ARTICLE FOR THE MORNING STAR
Copyright Peter and Ann Frost 2013
A play tailor-made
for Trades Unionists.
Peter Frost talks to communist playwright Ian Buckley whose play The Tailors’ Last Stand opens in London on Feb 19 for a three week run.
The snow was thick outside when I met communist playwright Ian Buckley last weekend. Before the interview we listened to the morning news.
It announced that despite all the best hopes and bluster from Osborne, Cameron and Clegg, Britain was still not just in the economic mire but probably heading for a triple dip recession.
Ian’s new play is set five years ago in 2009. In another snowy January that year came the official announcement that Britain had just gone into that recession.
Ian’s play doesn’t deal with these big issues directly. His is a close-up look at four old London tailors; all communists and two of them Jewish. They are gathering in Bethnal Green Labour Party Rooms.
It’s the final meeting of the Members and Spouses of the GMB, London Branch but for them, each after well over half a century of membership, their union will always be the good old NUTGW – the National Union of Tailor and Garment Workers. Max, Barney, Tom and George come together to perform the last rites over their beloved union branch and consign it to history.
So where did Ian Buckley get his story?
It’s my dad’s story.” Ian explained “My father Ernie is the inspiration for one of the characters. “Dad is now 93 and all his working life he created expensive suits. “He worked in far from salubrious workshops in Soho but the suits he made were sold for thousands of guineas by the posh tailors of Savile Row.
“My play is about four lovable rogues, one of whom happens to be my dad. “They all share the same political ideal but trying to follow it creates total comic mayhem. This last union meeting is meant to be a solemn affair but things don’t go to plan. A chance remark and suddenly all hell breaks loose. Instead of bidding a sad farewell to a life of struggle they’re up to their necks in unforeseen events and dodgy stories.”
“But for all the comic twists and turns,” Ian says, “I hope the play shows the real affection these men have for each other and for their union and the nostalgia that grips them as they say that final goodbye. My play is a memory and a tribute to them”.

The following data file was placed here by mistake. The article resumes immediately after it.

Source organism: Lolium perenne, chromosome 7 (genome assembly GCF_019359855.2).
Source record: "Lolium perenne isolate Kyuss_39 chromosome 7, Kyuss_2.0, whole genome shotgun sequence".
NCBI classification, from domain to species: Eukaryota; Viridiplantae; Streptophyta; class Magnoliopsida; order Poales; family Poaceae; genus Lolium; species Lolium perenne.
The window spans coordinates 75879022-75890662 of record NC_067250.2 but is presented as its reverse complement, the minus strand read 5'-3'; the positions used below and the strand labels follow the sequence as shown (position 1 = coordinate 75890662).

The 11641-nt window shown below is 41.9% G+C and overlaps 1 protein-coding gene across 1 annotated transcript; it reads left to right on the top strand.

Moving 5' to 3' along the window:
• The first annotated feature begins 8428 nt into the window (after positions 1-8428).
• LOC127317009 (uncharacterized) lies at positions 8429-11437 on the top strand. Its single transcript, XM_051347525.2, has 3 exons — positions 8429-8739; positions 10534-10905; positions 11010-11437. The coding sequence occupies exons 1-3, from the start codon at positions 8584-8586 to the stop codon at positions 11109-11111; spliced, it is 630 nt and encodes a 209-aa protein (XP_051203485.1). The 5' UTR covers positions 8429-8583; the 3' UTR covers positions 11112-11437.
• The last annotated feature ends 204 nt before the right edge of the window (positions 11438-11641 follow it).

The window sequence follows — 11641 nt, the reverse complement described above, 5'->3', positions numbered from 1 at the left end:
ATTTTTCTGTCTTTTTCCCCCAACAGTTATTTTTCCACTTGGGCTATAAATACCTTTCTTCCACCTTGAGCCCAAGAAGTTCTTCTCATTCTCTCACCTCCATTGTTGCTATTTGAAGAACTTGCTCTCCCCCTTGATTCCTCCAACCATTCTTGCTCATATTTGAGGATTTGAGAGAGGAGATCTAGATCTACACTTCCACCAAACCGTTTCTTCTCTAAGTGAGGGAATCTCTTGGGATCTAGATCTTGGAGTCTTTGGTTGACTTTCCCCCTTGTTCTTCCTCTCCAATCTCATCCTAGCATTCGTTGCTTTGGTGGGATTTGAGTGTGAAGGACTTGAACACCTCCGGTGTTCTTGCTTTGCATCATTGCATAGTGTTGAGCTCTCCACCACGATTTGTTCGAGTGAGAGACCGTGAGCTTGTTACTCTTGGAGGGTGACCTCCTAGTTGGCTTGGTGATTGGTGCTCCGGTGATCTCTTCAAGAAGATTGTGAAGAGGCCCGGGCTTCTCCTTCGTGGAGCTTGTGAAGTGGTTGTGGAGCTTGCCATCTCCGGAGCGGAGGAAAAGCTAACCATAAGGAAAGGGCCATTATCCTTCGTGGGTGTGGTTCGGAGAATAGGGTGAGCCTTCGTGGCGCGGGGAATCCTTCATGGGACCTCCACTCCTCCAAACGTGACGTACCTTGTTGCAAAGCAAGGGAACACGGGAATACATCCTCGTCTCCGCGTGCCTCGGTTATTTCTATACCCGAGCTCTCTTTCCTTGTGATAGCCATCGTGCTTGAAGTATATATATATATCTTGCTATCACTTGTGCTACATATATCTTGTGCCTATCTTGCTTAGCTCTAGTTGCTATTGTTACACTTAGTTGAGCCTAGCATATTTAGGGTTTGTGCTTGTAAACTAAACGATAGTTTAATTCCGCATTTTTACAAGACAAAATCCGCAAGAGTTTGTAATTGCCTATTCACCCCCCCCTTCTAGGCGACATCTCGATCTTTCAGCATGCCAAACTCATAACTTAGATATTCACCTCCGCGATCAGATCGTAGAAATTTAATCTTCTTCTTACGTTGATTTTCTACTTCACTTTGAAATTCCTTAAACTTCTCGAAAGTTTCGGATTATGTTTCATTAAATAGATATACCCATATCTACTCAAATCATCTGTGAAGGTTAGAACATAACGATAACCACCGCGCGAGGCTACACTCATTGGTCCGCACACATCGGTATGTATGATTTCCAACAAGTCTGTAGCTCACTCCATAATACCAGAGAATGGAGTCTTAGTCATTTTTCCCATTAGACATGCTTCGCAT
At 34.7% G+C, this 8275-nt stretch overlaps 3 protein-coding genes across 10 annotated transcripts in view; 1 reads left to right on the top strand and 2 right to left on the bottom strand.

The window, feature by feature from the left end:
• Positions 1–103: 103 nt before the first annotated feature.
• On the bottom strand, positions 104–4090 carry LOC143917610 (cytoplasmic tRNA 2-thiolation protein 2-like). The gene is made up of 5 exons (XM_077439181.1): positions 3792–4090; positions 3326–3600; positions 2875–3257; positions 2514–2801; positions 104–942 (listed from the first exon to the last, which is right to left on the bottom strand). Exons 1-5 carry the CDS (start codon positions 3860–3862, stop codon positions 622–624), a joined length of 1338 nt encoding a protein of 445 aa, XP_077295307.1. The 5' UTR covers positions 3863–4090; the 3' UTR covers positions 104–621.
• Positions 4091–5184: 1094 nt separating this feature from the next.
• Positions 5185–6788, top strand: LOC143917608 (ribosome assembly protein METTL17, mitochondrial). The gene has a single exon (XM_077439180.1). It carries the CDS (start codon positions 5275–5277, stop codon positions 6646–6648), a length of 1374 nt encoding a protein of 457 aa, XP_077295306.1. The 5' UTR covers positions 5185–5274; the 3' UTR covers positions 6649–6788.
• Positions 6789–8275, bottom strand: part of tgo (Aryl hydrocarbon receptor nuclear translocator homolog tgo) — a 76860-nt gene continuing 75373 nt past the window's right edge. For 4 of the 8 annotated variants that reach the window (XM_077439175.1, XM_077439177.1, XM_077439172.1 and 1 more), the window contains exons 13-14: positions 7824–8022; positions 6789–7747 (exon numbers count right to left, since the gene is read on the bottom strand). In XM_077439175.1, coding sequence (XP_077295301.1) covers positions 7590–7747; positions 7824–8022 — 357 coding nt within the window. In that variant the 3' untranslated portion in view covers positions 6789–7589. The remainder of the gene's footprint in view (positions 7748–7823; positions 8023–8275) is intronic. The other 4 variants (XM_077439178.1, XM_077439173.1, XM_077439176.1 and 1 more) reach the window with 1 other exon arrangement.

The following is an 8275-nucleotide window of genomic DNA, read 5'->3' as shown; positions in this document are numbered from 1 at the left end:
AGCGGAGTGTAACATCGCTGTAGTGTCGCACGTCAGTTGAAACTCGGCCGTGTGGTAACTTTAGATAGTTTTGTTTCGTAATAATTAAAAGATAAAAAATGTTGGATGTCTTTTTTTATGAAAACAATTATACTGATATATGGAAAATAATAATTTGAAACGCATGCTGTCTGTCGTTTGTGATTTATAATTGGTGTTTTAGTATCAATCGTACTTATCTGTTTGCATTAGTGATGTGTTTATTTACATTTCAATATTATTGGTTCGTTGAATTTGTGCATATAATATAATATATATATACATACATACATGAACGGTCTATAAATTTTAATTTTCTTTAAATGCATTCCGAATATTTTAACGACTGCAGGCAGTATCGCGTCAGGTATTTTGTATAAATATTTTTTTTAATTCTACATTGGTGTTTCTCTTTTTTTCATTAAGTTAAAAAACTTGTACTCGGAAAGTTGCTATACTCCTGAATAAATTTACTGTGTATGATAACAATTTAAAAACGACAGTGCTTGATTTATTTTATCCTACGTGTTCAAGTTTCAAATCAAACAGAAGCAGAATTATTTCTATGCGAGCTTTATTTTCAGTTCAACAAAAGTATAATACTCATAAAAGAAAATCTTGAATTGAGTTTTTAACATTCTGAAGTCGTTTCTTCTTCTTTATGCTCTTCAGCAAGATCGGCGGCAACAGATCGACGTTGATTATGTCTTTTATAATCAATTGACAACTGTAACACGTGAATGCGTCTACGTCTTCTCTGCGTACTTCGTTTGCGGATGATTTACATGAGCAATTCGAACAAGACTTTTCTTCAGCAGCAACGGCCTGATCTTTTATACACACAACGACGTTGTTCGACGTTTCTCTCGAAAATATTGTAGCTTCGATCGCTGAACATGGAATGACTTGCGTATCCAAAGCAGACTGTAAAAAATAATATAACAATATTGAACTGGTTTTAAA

Playwright Buckley is no stranger to communist ideas. Still politically active, Ian now spends much of his time across the channel where he works with the Communist Party of France. “I love the fact they still have huge marches and demonstrations. I love the sight of all those red hammer and sickle banners.”
He tells the story of how proud his communist parents were when he won an Exhibition to Christ’s College, Cambridge. “I was the first student from a state comprehensive to enter the hallowed portals of Christ's College where I gained an Honours degree in English Literature. He sounded just as proud to explain “I am also the first lad from one of those comprehensives to gain a soccer blue. I played at Wembley against Oxford.”
An MA at Kent University on Sean O’Casey followed and convinced Ian to become a playwright himself.
Alongside a career teaching drama and writing at colleges and university he has seen his plays produced on BBC Radio, at numerous fringe theatres and even in a dockers’ social club. In fact one of his plays - The Revolutionary - based on a communist second-hand car dealer was broadcast both on BBC Radio 4 and on German radio, Hessischer Rundfunk.
Today, although the Tailors’ old union forms part of the mighty GMB, the union has never forgotten its historic roots. It is assisting the play financially and taking over the whole theatre for a special performance for GMB members on the 23rd January.
In the audience will be GMB General Secretary Paul Kenny who in earlier days with the union had the responsibility for the Tailoring section. Paul worked closely with, and became a great friend of, Ernie Buckley.
“Me and my dad are both proud and delighted that his union is getting behind the play,” said Ian.
Ian Buckley’s The Tailors Last Stand opens on February 19 until March 10, 7.30 pm; Sundays 6.30 pm; matinees March 2 & 9, 2.30 pm at the Barons Court Theatre, The Curtains Up pub, 28a Comeragh Road, London W14 9HR Box Office: 020 8932 4747.
Alternative slightly shorter boxed copy
Ian Buckley’s The Tailors Last Stand opens on February 19 until March 10. at the Barons Court Theatre, The Curtains Up pub, 28a Comeragh Road, London W14 9HR Box Office: 020 8932 4747.